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Assault on Precinct 13
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Assault on Precinct 13

Assault on Precinct 13 (1976) is not John Carpenter's first feature--he made his debut with Dark Star (1974), a college project he began at USC with fellow student Dan O'Bannon and expanded for theatrical distribution--but it is Carpenter's first real solo outing. As writer and director, it's his project from start to finish, and you can see it as a transition picture, between the hungry young student filmmaker of Dark Star, tossing together a project on a shoestring with friends, and the assured, commanding young professional of Halloween (1978) crafting a fully-realized feature with the control of a master storyteller. Assault on Precinct 13 is where he announces his influences, finds his strengths, and begins to develop his style.

Ostensibly an urban crime thriller of street gangs gone wild, Assault on Precinct 13 is a siege picture, a cross between a Howard Hawks western and a horror film. The model for the screenplay came from Hawks' 1959 classic Rio Bravo, specifically the setting of a small group of lawmen and civilians holed up in a sheriff's office under siege from a gang of gunfighters. "Assault on Precinct 13 came together very quickly," Carpenter told Robert C. Cumbow. "An investor from Philadelphia had some money and said, 'Let's make a movie.' And I said, 'Let's go,' and I wrote the script in eight days. I wanted to do a western, but I wasn't able to do a western, and it was the closest thing to it." For Assault, Carpenter transforms the sheriff's office into a small police station in a desolate, nearly abandoned Los Angeles neighborhood. The station is in the process of being shut down while the personnel is being transferred to a new station across town, and this practically abandoned building becomes the fort where a group of cops, criminals, civilians and office workers barricade themselves against an attack by a nearly faceless gang.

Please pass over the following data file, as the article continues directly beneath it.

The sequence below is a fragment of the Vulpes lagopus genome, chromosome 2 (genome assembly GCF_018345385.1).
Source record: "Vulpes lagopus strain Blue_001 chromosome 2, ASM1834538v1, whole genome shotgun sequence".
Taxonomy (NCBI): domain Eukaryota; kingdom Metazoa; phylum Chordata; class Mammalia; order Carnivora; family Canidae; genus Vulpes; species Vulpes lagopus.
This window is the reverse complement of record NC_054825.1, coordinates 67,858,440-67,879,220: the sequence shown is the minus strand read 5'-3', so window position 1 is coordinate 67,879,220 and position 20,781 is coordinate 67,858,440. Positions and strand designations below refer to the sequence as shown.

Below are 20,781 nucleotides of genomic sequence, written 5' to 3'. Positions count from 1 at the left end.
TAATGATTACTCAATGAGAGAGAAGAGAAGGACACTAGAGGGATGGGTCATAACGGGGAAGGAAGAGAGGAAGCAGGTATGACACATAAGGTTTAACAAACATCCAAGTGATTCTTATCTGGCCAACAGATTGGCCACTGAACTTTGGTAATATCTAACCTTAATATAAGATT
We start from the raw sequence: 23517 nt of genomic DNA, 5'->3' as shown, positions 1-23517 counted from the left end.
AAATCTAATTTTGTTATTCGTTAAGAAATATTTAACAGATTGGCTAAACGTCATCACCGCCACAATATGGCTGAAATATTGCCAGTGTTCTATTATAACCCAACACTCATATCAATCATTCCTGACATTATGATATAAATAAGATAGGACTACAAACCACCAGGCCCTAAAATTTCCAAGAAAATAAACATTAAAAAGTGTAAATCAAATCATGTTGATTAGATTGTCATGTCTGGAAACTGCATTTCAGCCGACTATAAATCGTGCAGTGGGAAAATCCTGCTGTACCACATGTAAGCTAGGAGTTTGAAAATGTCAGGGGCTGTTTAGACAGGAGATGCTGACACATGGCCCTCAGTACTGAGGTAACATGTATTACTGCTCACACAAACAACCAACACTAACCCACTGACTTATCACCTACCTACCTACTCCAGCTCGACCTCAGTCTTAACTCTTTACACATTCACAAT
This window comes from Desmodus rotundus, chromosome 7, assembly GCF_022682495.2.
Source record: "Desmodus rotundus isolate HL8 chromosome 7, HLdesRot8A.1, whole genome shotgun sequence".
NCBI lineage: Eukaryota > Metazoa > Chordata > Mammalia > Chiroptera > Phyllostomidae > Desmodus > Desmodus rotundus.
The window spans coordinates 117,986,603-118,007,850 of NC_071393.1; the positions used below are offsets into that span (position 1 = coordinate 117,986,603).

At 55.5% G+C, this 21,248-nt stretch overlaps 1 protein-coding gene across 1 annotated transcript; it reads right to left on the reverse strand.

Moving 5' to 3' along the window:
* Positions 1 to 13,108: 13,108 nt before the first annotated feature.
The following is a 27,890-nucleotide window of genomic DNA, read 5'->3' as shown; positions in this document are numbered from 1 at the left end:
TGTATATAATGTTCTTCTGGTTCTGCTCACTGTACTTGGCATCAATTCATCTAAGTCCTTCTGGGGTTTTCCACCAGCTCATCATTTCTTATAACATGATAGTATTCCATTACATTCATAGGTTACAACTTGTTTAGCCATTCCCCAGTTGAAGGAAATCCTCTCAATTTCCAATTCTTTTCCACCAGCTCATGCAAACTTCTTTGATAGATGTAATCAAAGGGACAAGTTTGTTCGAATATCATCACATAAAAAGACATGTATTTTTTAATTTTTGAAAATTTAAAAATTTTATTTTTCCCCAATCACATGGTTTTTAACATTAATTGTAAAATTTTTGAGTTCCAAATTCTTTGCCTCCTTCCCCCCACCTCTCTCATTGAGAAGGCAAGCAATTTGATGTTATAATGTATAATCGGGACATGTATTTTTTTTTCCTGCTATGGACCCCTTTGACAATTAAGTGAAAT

George Romero's Night of the Living Dead (1968) is the other major influence on the film, as Carpenter has noted in numerous interviews. The attack is an act of revenge by a local multi-ethnic gang in retribution for the massacre of its members by vigilante cops, but as far as our heroes are concerned, it comes without explanation. The gang is almost mindlessly driven to attack, like the zombies of Night of the Living Dead, but unlike Romero's undead this force has a unity. They are like worker ants in a colony swarming its prey, unfazed by wounds or comrades falling dead around them as they sacrifice themselves for the group, not individuals so much as cells in a single mass organism working as a unit for a single goal. That single-minded purity of focus recurs through such subsequent Carpenter films as Halloween, The Thing (1982), and Prince of Darkness (1987), among others.

Austin Stoker plays the newly-promoted Police Lieutenant Ethan Bishop, who suddenly finds himself taking command during what is essentially a siege, and Darwin Joston is Napoleon Wilson, a convicted killer being transferred to Death Row who ends up taking refuge in the station and teams up with Bishop to hold off the assault. Where Bishop is the committed man in an impossible situation who rises to the challenge, Wilson is the good bad man with a dry sense of humor, the first draft of a character that will return in more confident and engaging form in Escape from New York (1981) as Snake Plissken.